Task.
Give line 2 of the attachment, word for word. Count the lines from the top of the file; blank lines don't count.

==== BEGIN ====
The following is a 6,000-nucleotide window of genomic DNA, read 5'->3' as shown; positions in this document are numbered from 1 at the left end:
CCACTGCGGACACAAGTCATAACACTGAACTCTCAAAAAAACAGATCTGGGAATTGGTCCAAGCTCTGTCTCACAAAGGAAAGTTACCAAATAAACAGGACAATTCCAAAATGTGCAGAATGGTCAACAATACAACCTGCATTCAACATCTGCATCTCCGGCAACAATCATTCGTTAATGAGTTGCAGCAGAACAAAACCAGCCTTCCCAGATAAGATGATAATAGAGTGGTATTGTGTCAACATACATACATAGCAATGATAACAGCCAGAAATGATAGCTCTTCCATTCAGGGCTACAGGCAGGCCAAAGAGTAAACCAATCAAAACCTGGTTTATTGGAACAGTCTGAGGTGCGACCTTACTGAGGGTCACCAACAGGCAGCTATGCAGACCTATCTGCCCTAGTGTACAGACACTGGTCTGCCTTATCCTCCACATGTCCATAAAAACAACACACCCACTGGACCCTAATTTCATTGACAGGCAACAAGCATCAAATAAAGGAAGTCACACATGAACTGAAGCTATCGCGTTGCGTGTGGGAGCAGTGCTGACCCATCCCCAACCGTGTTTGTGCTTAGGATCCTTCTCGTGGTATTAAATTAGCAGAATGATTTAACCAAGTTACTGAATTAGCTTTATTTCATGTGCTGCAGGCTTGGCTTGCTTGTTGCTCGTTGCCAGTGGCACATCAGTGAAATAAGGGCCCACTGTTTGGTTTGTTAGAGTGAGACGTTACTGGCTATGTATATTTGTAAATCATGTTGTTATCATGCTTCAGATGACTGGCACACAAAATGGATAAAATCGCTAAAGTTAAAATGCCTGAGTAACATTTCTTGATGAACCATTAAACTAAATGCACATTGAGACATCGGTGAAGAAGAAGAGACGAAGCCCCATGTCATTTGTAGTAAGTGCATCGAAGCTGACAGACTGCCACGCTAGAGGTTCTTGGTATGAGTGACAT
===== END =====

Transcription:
CCACTGCGGACACAAGTCATAACACTGAACTCTCAAAAAAACAGATCTGGGAATTGGTCCAAGCTCTGTCTCACAAAGGAAAGTTACCAAATAAACAGGACAATTCCAAAATGTGCAGAATGGTCAACAATACAACCTGCATTCAACATCTGCATCTCCGGCAACAATCATTCGTTAATGAGTTGCAGCAGAACAAAACCAGCCTTCCCAGATAAGATGATAATAGAGTGGTATTGTGTCAACATACATACATAGCAATGATAACAGCCAGAAATGATAGCTCTTCCATTCAGGGCTACAGGCAGGCCAAAGAGTAAACCAATCAAAACCTGGTTTATTGGAACAGTCTGAGGTGCGACCTTACTGAGGGTCACCAACAGGCAGCTATGCAGACCTATCTGCCCTAGTGTACAGACACTGGTCTGCCTTATCCTCCACATGTCCATAAAAACAACACACCCACTGGACCCTAATTTCATTGACAGGCAACAAGCATCAAATAAAGGAAGTCACACATGAACTGAAGCTATCGCGTTGCGTGTGGGAGCAGTGCTGACCCATCCCCAACCGTGTTTGTGCTTAGGATCCTTCTCGTGGTATTAAATTAGCAGAATGATTTAACCAAGTTACTGAATTAGCTTTATTTCATGTGCTGCAGGCTTGGCTTGCTTGTTGCTCGTTGCCAGTGGCACATCAGTGAAATAAGGGCCCACTGTTTGGTTTGTTAGAGTGAGACGTTACTGGCTATGTATATTTGTAAATCATGTTGTTATCATGCTTCAGATGACTGGCACACAAAATGGATAAAATCGCTAAAGTTAAAATGCCTGAGTAACATTTCTTGATGAACCATTAAACTAAATGCACATTGAGACATCGGTGAAGAAGAAGAGACGAAGCCCCATGTCATTTGTAGTAAGTGCATCGAAGCTGACAGACTGCCACGCTAGAGGTTCTTGGTATGAGTGACAT